So these are about 2 months old. I saw these pictures and about wanted to jump off a cliff so HOPEFULLY i've improved a little. But regardless, here they are. I'll post some from about 4 months ago first, then the more 'recent ones' and let me know if theres any improvemets. There doesnt really seem to be which is kind of getting to me:
So, my release is horrible. I get it decent over one fence and it just falls apart in the next. Ugh.
Also, I jump super ahead. When I try and sit and wait, I end up with this:
Which is also just yucky.
Elbows need to come in and bend which I feel that I've corrected quite a bit, though I still slip up. They're at least not totally straight like they used to be.
Also, I have this terrible pornstar butt that I stick out everywhere I go...that doesnt seem to have improved. Ugh.
Critique and let me know some exercises to fix it?
Seriously losing confidence in this whole jumping nonsense.
I drive about an hour and a half each way to get to my lesson once a week (jumping) and then go out another day or two to do flat work. The only horse I have at home though is my barrel horse. Though, I'm trying to find some cheapo lessons closer.
Not really sure but I did a 6 bar to teach me to get the strides right which helps in to judge when to go in to 2 point to help the horse. Not sure if it will work or even if it makes sense :P But it seemed to help me. Set 6 show jumps in a line and I have 4 strides apart but work out your horses strides and then have a go. You get jumbled round heaps to start because you and the horse are trying to work it out and they try to put that half a stride in and ping over it, but once you get the rythm and help push there strides it realy helpd me.. Ill see if I have pics if you want?? :) good luck anyway
Pics would be great. I'm usually pretty good once I'm in a combination, its the first jump of the combo, or fences on their own I have a hard time with. Part of it is in my lessons we don't really work on striding (trying to correct) so I can't count the strides till take off...is that kind of the purpose of the exercise you were talking about?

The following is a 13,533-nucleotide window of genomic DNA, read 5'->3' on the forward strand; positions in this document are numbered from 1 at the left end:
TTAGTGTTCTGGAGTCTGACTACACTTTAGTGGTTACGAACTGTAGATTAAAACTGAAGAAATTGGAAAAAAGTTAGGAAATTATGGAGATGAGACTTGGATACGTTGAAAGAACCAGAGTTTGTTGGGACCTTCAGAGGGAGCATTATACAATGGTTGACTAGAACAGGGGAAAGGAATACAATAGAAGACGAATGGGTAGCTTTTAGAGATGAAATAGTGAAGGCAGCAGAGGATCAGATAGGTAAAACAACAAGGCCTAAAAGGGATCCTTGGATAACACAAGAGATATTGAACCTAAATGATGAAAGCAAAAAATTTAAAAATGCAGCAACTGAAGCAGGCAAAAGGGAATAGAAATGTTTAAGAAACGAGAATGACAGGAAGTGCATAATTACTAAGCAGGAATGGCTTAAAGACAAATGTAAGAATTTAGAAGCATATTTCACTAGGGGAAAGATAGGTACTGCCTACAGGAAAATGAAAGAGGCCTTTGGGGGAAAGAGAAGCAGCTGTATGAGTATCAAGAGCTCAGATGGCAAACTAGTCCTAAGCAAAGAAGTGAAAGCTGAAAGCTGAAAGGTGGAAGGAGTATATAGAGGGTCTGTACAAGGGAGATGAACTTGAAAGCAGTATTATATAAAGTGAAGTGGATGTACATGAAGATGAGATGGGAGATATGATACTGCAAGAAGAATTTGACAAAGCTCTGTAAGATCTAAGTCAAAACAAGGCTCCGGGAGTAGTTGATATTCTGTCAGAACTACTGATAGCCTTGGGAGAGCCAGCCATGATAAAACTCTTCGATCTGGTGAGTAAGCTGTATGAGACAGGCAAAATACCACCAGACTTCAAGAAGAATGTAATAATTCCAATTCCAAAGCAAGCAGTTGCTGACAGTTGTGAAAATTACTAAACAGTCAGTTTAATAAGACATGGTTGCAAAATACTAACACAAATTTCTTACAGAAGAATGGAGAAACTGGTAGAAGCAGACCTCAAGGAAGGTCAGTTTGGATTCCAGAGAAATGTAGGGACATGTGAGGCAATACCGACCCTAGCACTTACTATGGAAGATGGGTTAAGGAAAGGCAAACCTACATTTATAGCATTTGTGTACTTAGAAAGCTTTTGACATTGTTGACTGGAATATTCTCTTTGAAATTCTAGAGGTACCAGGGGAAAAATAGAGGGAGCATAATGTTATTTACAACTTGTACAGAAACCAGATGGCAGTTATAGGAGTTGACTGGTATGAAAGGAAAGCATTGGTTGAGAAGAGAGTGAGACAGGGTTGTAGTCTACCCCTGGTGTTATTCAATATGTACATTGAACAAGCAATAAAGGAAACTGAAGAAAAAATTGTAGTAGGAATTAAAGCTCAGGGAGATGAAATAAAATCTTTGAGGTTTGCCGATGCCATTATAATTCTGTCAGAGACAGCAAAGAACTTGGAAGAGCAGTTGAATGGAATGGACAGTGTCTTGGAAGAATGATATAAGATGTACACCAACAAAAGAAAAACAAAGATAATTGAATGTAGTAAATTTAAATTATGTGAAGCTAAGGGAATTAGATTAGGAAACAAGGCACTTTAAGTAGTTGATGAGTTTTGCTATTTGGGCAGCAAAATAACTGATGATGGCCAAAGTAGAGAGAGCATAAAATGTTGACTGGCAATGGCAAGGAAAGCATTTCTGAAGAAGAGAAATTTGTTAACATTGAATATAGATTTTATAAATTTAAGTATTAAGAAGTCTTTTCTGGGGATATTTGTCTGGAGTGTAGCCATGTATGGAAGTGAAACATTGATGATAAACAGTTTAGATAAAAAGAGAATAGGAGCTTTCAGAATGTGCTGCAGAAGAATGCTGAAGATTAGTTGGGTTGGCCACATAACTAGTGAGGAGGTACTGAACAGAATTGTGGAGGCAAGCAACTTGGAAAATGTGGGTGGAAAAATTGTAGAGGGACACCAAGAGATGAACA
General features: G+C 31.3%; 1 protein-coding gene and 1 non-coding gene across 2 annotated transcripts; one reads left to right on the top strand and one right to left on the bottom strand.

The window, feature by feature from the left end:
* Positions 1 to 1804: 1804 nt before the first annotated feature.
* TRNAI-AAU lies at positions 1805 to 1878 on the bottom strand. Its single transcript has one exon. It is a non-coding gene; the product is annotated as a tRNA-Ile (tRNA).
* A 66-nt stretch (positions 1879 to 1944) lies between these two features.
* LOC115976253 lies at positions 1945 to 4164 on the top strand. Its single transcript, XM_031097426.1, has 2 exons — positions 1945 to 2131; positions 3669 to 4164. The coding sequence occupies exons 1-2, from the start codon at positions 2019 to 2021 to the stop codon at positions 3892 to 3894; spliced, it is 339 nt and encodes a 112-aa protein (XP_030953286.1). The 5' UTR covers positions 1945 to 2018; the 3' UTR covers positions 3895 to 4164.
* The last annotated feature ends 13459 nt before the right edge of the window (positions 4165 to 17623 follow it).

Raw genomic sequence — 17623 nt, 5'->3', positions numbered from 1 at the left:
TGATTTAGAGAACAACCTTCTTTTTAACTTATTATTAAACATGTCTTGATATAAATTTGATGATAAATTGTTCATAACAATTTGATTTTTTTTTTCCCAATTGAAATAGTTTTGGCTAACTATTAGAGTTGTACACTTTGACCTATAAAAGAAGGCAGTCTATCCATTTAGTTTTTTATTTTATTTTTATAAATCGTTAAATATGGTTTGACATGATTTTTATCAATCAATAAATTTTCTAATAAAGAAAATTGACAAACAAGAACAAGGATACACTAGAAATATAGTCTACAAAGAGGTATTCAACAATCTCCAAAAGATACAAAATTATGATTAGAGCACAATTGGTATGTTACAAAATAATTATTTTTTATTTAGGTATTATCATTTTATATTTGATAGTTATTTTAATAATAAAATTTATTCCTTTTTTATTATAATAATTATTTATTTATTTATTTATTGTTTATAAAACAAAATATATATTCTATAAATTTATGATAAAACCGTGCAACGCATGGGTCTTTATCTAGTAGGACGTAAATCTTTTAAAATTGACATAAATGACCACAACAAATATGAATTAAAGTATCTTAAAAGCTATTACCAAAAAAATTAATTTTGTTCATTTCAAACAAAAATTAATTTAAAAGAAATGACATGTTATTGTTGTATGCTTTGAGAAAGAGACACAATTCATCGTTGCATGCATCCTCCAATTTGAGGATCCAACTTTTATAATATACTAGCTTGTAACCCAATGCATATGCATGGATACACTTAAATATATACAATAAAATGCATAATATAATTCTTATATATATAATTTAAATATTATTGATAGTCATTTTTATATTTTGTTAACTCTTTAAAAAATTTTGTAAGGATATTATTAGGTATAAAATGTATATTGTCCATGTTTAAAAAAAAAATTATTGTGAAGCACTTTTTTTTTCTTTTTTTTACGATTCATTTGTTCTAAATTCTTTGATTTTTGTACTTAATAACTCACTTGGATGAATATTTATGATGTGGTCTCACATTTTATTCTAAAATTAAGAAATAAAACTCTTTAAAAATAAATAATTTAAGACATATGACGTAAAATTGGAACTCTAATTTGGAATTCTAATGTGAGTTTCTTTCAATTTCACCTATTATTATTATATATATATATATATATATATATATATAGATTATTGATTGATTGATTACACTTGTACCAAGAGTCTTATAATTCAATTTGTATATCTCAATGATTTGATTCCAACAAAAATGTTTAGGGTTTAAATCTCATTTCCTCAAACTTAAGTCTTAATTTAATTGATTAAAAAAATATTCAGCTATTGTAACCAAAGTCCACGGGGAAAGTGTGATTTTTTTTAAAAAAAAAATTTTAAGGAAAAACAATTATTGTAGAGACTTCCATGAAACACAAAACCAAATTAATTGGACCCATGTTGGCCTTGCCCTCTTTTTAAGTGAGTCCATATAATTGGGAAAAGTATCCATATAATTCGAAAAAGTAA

For the striding problem have you tried counting outloud or working over ground rails on your own to work on your eye? Your position isn't bad, your back looks very stiff over the fences which may be why your having a hard time. Work on your two point on the flat as well, this way you have a feel of what your comfortable with and what is correct without worrying about fences. Hope this helps!
Well, this isn't really too bad actually. Lol No need for cliff jumping today! There are a few things you need to work on, but that's what critiques are for!
So kudo's to you for wanting to correct yourself!
Okay, so to start out, I'm going to give you a more recent picture of myself, just to compare.
Okay, so in this picture, you can see my two-point is effective. My heel and hip are lined up, and I am giving a large enough release for this pony to round over the jump.
In your photo's, your heel is down but has slid back slightly from the girth. This is the result of you standing in your stirrups and 'jumping ahead'. To prevent jumping ahead, you need to have a strong base of support (your calves) to hold you in place, and you need to remember to keep your crotch over the seat of your saddle, rather than the pommel. By pushing your bum back over the saddle, you will be staying with your horse, and not jumping for him.